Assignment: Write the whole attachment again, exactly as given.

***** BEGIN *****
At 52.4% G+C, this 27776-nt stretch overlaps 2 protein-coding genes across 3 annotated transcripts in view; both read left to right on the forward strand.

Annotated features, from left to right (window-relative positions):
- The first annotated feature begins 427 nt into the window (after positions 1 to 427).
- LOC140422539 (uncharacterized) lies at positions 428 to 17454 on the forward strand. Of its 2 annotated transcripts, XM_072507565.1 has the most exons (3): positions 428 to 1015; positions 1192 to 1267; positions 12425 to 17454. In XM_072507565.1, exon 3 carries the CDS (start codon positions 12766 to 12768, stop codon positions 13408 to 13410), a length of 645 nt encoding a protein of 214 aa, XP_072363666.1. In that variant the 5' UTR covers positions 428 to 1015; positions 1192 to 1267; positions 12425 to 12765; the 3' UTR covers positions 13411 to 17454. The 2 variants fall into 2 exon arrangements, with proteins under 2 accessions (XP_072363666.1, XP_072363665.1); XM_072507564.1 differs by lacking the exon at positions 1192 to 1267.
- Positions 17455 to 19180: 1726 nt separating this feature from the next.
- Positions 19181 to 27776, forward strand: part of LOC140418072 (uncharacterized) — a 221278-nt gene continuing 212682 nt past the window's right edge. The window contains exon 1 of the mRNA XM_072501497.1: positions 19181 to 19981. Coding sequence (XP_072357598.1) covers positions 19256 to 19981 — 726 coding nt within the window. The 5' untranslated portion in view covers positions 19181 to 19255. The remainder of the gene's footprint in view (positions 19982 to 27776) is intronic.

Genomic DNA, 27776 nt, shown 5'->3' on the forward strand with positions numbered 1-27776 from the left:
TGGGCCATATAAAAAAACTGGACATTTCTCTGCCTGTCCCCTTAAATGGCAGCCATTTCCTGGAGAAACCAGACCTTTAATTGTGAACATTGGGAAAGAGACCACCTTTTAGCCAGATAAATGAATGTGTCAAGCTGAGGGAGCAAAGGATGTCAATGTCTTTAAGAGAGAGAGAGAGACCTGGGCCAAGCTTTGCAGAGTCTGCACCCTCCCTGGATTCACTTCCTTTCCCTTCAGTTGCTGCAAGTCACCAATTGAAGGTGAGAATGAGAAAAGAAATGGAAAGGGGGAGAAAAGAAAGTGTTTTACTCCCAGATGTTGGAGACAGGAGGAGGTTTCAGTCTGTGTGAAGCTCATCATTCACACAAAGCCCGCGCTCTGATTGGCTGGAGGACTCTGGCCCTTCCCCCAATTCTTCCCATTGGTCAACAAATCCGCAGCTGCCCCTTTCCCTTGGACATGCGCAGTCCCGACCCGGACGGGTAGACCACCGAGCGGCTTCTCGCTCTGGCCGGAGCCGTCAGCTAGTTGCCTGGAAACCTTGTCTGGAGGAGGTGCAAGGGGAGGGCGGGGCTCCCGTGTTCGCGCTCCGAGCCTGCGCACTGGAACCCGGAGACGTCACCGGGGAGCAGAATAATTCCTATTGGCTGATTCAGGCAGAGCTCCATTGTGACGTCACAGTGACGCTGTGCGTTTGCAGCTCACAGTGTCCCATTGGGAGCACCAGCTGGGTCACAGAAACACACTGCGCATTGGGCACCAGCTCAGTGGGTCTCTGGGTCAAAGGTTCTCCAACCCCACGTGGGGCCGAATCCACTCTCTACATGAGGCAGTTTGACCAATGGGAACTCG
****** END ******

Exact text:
At 52.4% G+C, this 27776-nt stretch overlaps 2 protein-coding genes across 3 annotated transcripts in view; both read left to right on the forward strand.

Annotated features, from left to right (window-relative positions):
- The first annotated feature begins 427 nt into the window (after positions 1 to 427).
- LOC140422539 (uncharacterized) lies at positions 428 to 17454 on the forward strand. Of its 2 annotated transcripts, XM_072507565.1 has the most exons (3): positions 428 to 1015; positions 1192 to 1267; positions 12425 to 17454. In XM_072507565.1, exon 3 carries the CDS (start codon positions 12766 to 12768, stop codon positions 13408 to 13410), a length of 645 nt encoding a protein of 214 aa, XP_072363666.1. In that variant the 5' UTR covers positions 428 to 1015; positions 1192 to 1267; positions 12425 to 12765; the 3' UTR covers positions 13411 to 17454. The 2 variants fall into 2 exon arrangements, with proteins under 2 accessions (XP_072363666.1, XP_072363665.1); XM_072507564.1 differs by lacking the exon at positions 1192 to 1267.
- Positions 17455 to 19180: 1726 nt separating this feature from the next.
- Positions 19181 to 27776, forward strand: part of LOC140418072 (uncharacterized) — a 221278-nt gene continuing 212682 nt past the window's right edge. The window contains exon 1 of the mRNA XM_072501497.1: positions 19181 to 19981. Coding sequence (XP_072357598.1) covers positions 19256 to 19981 — 726 coding nt within the window. The 5' untranslated portion in view covers positions 19181 to 19255. The remainder of the gene's footprint in view (positions 19982 to 27776) is intronic.

Genomic DNA, 27776 nt, shown 5'->3' on the forward strand with positions numbered 1-27776 from the left:
TGGGCCATATAAAAAAACTGGACATTTCTCTGCCTGTCCCCTTAAATGGCAGCCATTTCCTGGAGAAACCAGACCTTTAATTGTGAACATTGGGAAAGAGACCACCTTTTAGCCAGATAAATGAATGTGTCAAGCTGAGGGAGCAAAGGATGTCAATGTCTTTAAGAGAGAGAGAGAGACCTGGGCCAAGCTTTGCAGAGTCTGCACCCTCCCTGGATTCACTTCCTTTCCCTTCAGTTGCTGCAAGTCACCAATTGAAGGTGAGAATGAGAAAAGAAATGGAAAGGGGGAGAAAAGAAAGTGTTTTACTCCCAGATGTTGGAGACAGGAGGAGGTTTCAGTCTGTGTGAAGCTCATCATTCACACAAAGCCCGCGCTCTGATTGGCTGGAGGACTCTGGCCCTTCCCCCAATTCTTCCCATTGGTCAACAAATCCGCAGCTGCCCCTTTCCCTTGGACATGCGCAGTCCCGACCCGGACGGGTAGACCACCGAGCGGCTTCTCGCTCTGGCCGGAGCCGTCAGCTAGTTGCCTGGAAACCTTGTCTGGAGGAGGTGCAAGGGGAGGGCGGGGCTCCCGTGTTCGCGCTCCGAGCCTGCGCACTGGAACCCGGAGACGTCACCGGGGAGCAGAATAATTCCTATTGGCTGATTCAGGCAGAGCTCCATTGTGACGTCACAGTGACGCTGTGCGTTTGCAGCTCACAGTGTCCCATTGGGAGCACCAGCTGGGTCACAGAAACACACTGCGCATTGGGCACCAGCTCAGTGGGTCTCTGGGTCAAAGGTTCTCCAACCCCACGTGGGGCCGAATCCACTCTCTACATGAGGCAGTTTGACCAATGGGAACTCG